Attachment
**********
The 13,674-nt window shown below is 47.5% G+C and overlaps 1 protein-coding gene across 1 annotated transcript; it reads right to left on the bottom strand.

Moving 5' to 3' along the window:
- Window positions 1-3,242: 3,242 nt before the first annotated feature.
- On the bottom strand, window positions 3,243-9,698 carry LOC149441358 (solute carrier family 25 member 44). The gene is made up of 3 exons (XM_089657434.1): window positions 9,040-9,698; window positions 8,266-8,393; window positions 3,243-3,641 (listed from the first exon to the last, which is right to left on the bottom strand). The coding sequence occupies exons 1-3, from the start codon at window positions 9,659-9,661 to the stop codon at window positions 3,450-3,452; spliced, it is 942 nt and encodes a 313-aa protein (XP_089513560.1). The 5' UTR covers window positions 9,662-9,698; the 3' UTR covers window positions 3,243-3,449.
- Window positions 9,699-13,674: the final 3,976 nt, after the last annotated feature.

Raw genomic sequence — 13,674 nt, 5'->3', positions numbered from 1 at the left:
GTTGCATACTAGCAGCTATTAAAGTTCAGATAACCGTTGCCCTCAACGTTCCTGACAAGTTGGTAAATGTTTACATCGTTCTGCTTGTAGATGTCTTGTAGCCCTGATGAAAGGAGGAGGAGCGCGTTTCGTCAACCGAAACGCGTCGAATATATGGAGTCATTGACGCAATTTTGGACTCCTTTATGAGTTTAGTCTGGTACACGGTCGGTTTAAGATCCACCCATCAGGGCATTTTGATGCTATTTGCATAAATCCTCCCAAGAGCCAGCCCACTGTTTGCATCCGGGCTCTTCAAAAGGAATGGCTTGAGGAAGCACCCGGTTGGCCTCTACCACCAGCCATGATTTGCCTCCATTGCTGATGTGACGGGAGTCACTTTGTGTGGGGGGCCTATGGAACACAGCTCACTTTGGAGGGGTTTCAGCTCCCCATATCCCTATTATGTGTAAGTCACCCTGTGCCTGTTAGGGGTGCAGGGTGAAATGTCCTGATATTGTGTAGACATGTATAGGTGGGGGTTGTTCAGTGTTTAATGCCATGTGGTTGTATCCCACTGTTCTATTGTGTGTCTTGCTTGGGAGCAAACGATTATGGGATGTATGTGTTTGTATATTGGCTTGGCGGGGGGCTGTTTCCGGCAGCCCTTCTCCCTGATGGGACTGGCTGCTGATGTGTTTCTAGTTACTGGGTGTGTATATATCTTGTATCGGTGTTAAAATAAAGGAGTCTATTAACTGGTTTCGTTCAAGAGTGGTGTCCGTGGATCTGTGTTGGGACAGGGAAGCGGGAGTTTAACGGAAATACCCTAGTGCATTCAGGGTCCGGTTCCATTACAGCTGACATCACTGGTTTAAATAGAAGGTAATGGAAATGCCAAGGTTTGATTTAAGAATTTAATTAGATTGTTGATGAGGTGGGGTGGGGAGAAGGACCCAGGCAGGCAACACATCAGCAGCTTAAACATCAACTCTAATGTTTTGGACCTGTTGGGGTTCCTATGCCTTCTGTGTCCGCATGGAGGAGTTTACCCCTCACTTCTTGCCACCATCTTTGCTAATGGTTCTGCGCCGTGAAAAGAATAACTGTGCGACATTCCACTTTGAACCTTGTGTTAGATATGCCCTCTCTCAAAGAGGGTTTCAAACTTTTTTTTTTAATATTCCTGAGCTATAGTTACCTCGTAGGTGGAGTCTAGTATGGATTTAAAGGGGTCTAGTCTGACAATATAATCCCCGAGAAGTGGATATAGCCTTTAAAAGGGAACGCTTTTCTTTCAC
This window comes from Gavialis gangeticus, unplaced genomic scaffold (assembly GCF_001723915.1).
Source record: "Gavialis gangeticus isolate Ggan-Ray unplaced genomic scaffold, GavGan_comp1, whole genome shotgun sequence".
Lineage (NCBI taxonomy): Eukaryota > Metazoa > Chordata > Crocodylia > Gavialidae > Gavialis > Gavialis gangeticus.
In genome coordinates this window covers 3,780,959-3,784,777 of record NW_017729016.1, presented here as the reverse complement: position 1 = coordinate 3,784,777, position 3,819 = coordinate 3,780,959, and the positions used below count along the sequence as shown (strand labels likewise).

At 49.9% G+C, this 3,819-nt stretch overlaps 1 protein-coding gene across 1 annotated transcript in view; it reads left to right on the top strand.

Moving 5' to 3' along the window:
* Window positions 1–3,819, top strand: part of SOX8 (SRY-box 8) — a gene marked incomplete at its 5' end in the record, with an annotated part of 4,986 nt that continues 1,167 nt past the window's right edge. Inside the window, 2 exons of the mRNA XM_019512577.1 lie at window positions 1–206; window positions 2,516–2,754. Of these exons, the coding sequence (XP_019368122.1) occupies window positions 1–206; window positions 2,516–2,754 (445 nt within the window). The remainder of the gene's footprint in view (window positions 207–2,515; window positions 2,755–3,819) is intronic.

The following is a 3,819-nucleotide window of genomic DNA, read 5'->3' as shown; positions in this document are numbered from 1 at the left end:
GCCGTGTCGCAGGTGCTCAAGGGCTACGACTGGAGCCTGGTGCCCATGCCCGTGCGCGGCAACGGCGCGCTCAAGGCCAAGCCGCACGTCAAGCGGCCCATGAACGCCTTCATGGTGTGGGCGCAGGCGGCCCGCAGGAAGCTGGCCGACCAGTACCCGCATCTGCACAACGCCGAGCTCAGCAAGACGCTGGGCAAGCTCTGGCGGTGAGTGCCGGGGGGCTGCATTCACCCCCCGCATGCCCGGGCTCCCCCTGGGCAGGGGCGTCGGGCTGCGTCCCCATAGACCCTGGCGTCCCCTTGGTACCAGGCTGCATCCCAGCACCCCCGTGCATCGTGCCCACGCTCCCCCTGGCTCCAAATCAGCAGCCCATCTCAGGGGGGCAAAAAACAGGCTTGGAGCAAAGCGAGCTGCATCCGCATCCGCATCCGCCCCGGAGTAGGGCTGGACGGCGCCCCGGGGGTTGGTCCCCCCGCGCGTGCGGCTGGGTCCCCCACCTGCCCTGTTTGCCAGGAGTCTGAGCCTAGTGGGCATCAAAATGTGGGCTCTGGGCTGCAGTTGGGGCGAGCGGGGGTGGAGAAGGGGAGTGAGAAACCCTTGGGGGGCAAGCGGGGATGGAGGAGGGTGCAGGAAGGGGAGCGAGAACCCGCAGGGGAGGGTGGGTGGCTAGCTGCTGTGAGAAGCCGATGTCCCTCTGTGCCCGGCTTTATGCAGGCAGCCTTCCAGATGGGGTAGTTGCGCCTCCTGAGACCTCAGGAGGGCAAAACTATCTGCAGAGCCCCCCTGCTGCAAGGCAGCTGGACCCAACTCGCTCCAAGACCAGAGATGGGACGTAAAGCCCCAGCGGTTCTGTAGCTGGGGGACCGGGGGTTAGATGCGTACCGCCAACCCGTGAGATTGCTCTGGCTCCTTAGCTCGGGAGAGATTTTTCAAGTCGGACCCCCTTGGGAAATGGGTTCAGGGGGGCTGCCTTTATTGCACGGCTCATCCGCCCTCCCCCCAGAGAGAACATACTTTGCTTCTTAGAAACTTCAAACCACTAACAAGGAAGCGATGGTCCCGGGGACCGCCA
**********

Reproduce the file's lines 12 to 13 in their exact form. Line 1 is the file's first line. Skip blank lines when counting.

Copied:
At 49.9% G+C, this 3,819-nt stretch overlaps 1 protein-coding gene across 1 annotated transcript in view; it reads left to right on the top strand.

Moving 5' to 3' along the window: